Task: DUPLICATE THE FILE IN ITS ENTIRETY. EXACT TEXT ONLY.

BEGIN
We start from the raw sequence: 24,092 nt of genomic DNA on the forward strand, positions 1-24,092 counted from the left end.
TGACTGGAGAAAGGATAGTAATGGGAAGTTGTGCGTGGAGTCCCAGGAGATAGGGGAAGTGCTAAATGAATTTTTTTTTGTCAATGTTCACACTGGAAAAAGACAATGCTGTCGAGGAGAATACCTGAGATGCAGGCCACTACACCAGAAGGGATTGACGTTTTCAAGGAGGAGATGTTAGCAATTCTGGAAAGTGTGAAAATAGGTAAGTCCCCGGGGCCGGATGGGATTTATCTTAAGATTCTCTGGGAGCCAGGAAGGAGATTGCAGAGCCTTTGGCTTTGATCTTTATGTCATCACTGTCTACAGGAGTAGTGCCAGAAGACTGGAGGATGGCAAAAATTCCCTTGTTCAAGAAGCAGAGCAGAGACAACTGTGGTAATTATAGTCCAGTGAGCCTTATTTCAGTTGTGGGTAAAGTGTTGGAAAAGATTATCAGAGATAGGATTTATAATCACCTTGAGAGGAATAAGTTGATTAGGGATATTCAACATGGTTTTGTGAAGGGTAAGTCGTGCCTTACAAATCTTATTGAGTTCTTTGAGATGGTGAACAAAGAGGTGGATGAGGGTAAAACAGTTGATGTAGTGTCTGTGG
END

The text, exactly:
We start from the raw sequence: 24,092 nt of genomic DNA on the forward strand, positions 1-24,092 counted from the left end.
TGACTGGAGAAAGGATAGTAATGGGAAGTTGTGCGTGGAGTCCCAGGAGATAGGGGAAGTGCTAAATGAATTTTTTTTTGTCAATGTTCACACTGGAAAAAGACAATGCTGTCGAGGAGAATACCTGAGATGCAGGCCACTACACCAGAAGGGATTGACGTTTTCAAGGAGGAGATGTTAGCAATTCTGGAAAGTGTGAAAATAGGTAAGTCCCCGGGGCCGGATGGGATTTATCTTAAGATTCTCTGGGAGCCAGGAAGGAGATTGCAGAGCCTTTGGCTTTGATCTTTATGTCATCACTGTCTACAGGAGTAGTGCCAGAAGACTGGAGGATGGCAAAAATTCCCTTGTTCAAGAAGCAGAGCAGAGACAACTGTGGTAATTATAGTCCAGTGAGCCTTATTTCAGTTGTGGGTAAAGTGTTGGAAAAGATTATCAGAGATAGGATTTATAATCACCTTGAGAGGAATAAGTTGATTAGGGATATTCAACATGGTTTTGTGAAGGGTAAGTCGTGCCTTACAAATCTTATTGAGTTCTTTGAGATGGTGAACAAAGAGGTGGATGAGGGTAAAACAGTTGATGTAGTGTCTGTGG